Or:

“Workers have a right to organize into unions and to bargain collectively with their employers. And a strong, free labor movement is an invigorating and necessary part of our industrial society.”

The Free Market and “trickle down” Reaganomics has had over 40 years to prove its merits and it’s been a failure. It’s time for Republicans to get back to their roots and work to benefit “We The People,” not just the billionaires.


Environment

Renewable energy rallies
Melting of Antarctic glaciers measured
All of California desiccated
Nature has hired film stars to speak for Her
Sea level rise in 20th century is a 6000 year record
News from Alaska’s northernmost town
It’s getting repetitive: warmest September
Debi Goenka: India doesn’t need Australian coal
Brazil a case study: climate change is NOW

 

Renewable energy rallies

Thousands of solar- and wind-power supporters across Australia turned out on Friday 26th September 2014 for protests at key federal government ministers’ electorate offices calling for ‘no reduction’ to the Renewable Energy Target.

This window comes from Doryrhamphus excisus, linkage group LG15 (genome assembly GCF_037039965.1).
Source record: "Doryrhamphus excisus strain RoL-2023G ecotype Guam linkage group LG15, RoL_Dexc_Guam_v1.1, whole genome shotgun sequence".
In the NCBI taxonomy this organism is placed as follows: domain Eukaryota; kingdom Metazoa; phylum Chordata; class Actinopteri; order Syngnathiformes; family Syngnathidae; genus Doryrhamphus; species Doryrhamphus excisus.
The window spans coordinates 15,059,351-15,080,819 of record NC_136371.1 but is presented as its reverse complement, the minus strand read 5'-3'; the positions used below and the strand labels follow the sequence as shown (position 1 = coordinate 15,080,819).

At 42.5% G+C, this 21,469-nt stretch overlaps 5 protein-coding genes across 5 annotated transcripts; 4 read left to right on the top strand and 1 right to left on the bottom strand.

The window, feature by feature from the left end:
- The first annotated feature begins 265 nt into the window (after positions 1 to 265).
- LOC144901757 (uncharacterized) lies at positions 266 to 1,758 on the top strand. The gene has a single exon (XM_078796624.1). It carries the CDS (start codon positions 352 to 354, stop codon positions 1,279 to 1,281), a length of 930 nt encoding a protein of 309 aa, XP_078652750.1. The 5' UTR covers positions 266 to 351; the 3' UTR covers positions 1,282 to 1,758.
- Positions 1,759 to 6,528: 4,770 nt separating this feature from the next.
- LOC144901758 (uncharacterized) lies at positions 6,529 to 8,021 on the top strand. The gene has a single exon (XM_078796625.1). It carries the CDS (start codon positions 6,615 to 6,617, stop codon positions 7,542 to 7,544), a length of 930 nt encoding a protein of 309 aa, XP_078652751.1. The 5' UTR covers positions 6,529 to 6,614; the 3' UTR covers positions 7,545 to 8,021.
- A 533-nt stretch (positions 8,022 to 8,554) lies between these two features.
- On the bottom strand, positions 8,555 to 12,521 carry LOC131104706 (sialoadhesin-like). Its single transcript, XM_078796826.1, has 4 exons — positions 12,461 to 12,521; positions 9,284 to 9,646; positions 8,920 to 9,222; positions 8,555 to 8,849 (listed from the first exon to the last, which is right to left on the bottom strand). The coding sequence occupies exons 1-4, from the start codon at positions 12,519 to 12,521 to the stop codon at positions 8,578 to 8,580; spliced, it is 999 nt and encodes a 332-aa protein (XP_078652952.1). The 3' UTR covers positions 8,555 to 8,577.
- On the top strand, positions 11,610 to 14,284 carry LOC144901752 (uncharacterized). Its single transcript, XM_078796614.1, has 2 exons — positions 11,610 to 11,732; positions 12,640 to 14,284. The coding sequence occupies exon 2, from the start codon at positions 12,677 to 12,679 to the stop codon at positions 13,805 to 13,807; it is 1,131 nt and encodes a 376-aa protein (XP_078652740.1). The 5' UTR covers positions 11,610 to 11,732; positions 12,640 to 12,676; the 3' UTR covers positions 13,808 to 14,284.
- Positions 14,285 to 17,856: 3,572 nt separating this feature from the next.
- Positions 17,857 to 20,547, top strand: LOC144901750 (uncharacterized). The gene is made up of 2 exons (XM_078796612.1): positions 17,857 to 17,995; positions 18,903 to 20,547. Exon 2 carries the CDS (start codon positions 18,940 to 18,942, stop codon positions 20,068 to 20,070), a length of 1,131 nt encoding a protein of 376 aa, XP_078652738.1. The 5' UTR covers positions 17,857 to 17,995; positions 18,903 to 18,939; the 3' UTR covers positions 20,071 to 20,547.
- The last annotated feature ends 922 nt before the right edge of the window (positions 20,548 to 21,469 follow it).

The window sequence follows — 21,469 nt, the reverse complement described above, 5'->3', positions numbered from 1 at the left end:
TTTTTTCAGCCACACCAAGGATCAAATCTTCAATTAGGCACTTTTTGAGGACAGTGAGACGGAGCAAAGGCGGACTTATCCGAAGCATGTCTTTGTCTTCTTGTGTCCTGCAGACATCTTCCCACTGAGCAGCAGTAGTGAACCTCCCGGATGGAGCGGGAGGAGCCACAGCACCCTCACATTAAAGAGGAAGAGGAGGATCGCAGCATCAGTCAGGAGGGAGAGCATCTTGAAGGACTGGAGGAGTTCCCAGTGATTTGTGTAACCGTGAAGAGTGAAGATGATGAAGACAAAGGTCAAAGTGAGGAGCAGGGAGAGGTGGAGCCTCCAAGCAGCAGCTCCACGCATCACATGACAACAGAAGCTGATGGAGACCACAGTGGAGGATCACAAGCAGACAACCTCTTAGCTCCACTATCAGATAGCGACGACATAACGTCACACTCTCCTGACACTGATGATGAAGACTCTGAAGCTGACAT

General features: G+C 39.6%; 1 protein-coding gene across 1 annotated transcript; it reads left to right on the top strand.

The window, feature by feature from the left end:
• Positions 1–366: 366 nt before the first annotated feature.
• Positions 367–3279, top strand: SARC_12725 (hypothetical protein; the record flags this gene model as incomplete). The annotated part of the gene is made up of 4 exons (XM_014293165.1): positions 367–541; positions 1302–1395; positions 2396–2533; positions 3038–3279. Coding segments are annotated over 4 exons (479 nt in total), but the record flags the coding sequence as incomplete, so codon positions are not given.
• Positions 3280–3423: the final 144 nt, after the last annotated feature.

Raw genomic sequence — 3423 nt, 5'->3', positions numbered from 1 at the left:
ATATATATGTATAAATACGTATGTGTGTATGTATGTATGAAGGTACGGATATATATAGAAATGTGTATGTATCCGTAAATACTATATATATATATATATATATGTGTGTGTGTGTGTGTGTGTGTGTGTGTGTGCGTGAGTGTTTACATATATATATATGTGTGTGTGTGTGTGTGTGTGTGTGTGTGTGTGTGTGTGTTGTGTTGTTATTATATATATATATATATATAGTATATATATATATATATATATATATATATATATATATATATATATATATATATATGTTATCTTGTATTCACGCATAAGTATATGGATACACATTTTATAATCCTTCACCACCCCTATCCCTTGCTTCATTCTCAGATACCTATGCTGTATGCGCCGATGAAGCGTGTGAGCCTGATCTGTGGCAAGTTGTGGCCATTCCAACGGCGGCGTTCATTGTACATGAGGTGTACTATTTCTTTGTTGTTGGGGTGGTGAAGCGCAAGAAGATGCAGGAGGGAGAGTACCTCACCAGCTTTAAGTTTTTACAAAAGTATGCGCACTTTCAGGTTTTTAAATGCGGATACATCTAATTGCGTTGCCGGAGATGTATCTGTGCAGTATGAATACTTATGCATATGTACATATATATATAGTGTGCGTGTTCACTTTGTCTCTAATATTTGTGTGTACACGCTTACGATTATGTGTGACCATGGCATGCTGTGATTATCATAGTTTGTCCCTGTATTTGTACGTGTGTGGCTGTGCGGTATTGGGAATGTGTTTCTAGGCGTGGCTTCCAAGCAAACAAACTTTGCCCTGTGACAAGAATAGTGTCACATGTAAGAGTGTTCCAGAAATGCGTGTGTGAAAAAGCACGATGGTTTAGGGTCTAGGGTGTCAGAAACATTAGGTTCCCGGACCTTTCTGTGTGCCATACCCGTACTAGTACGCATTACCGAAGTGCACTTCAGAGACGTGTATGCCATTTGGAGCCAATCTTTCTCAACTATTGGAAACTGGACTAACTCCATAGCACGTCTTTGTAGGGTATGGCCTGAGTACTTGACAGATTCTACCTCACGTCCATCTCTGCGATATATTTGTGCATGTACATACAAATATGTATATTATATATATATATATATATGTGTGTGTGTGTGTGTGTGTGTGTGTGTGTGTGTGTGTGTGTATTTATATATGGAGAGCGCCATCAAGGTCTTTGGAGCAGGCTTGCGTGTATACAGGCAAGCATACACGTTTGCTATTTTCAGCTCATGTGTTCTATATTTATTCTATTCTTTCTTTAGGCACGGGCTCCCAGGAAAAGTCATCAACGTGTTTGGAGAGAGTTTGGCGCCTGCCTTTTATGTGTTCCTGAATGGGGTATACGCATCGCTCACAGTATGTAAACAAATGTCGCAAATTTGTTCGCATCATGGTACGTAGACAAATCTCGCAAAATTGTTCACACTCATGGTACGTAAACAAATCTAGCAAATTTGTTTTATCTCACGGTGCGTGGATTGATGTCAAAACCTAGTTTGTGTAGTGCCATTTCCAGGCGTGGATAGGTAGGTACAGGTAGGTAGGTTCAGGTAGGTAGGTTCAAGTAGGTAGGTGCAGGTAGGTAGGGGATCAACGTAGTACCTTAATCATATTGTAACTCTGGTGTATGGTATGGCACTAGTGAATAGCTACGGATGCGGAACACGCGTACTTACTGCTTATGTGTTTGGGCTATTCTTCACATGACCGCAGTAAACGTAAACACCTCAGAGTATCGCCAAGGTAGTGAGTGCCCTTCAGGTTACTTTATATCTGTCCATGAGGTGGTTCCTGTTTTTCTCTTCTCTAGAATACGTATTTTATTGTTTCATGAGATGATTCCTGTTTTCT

What is remarkable that this response was on a working day, less than a week after the huge climate marches.
ret


Melting of Antarctic glaciers measured

Read a fascinating plain language description in The Daily Beast. Two satellite programs combined allow us to measure minute changes in Earth’s gravity as mass is transferred from the Antarctic into the oceans.

The finding? Over the 3 years of the project so far, three Antarctic glaciers together have lost approximately 185 billion tonnes (204 billion US tons) of ice each year.

Based on a nominal depth of 2 m, an Olympic swimming pool holds 2,500,000 Kg of water. So, the ice lost per year by these three glaciers alone is as much water as would fill 74,000 of these pools.